Thankfully, such moments of frustration have often been followed by a determination to stay my course here and not be intimidated by the attacks. In one such moment I visited the Greek embassy in Beirut earlier this week. The building was overflowing with people and their suitcases waiting to be evacuated by the Greek ship “Psara” that was coming to Beirut later in the day, while TV crews were taking images and interviews for the Greek evening news. When I approached the counter with the two employees of the embassy registering people for evacuation and I explained to them that I did not wish to be evacuated but just wanted the embassy to have my address and telephone information here, they looked at me puzzlingly and one of them exclaimed laughing “here is a Greek that wants to stay in Lebanon!”.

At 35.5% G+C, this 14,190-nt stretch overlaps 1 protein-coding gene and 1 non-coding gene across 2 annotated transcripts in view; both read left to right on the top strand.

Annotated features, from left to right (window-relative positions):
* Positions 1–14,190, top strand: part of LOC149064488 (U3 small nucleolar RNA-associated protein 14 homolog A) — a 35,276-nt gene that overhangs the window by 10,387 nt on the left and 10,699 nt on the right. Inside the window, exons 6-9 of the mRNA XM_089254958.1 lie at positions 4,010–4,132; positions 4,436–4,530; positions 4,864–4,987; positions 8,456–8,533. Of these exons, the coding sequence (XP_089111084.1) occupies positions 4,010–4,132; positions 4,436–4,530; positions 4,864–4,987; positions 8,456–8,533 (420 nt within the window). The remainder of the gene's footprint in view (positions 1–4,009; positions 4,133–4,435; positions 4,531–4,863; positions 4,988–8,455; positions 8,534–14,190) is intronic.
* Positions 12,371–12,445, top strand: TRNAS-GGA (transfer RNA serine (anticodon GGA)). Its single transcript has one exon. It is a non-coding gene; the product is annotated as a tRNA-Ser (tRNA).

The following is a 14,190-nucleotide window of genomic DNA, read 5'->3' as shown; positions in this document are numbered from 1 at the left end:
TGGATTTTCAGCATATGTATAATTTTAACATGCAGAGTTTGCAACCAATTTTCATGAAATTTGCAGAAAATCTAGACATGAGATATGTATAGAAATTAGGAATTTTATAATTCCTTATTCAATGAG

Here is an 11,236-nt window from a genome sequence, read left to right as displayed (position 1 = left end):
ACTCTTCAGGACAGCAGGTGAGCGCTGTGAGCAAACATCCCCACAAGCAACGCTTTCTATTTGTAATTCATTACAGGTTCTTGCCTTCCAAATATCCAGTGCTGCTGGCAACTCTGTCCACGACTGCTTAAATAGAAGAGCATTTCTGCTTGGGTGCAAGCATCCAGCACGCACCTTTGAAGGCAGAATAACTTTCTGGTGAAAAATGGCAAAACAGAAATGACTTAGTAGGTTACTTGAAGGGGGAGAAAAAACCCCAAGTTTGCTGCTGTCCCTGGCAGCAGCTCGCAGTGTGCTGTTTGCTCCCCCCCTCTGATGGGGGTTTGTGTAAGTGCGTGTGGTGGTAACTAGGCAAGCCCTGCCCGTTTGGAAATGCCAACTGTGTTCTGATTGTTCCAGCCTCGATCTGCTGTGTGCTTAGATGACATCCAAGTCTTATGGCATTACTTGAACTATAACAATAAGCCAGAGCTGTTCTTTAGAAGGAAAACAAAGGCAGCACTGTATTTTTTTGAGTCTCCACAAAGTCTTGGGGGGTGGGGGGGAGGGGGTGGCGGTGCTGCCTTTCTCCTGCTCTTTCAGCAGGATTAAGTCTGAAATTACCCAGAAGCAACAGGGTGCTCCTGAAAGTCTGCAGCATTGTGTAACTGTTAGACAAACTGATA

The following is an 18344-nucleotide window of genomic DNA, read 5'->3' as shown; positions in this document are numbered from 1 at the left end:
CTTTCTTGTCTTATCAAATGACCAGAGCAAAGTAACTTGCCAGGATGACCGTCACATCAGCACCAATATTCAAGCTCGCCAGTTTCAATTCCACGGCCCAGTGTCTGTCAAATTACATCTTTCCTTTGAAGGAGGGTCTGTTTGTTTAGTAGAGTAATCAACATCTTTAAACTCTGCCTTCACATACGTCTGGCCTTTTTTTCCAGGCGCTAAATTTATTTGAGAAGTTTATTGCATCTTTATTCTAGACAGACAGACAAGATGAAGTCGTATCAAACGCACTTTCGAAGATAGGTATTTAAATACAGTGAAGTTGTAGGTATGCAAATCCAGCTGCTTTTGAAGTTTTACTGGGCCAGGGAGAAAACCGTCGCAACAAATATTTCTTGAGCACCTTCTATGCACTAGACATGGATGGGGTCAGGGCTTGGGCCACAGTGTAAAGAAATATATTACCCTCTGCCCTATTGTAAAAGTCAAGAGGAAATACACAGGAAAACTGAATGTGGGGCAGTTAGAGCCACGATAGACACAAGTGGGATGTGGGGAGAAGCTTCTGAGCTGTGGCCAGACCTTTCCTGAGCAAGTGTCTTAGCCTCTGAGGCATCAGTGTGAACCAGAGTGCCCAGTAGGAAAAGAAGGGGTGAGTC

Watching the increasing attention of Western media towards the evacuation procedure of their citizens has left me with a mixture of shame and guilt. Shame, because this attention is many times at the expense of showing the suffering of the Lebanese people or is coupled with the usual, but still enraging, bias of the majority of Western media that could be crudely summarized as ‘the Israeli victims of the crazy fanatics or terrorists’. Guilt, because after receiving attention in the middle of the week from my University (that generously offered to help me evacuate if I wanted to) and from local newspapers in the US that were covering the evacuation procedure, I felt that somehow I was unwittingly participating in this focus that is misguided at times. The point I would like to make is not that I am safe here, or even less so, that the evacuees’ experiences and narratives are not worthwhile reporting. It is that this reporting is usually made in expense of the stories and experiences of the real victims of this tragedy. This process of ‘Othering’ — namely, denying in a sense the humanity of some people, which is largely brought about by the refusal of the Western media to ‘narrate’ the experiences of the mainly Shia civilians who have lost family members or have become internal refugees, is what I find highly problematic and ethically unacceptable. And perhaps I should try with my research here to do what I can to bridge this gap.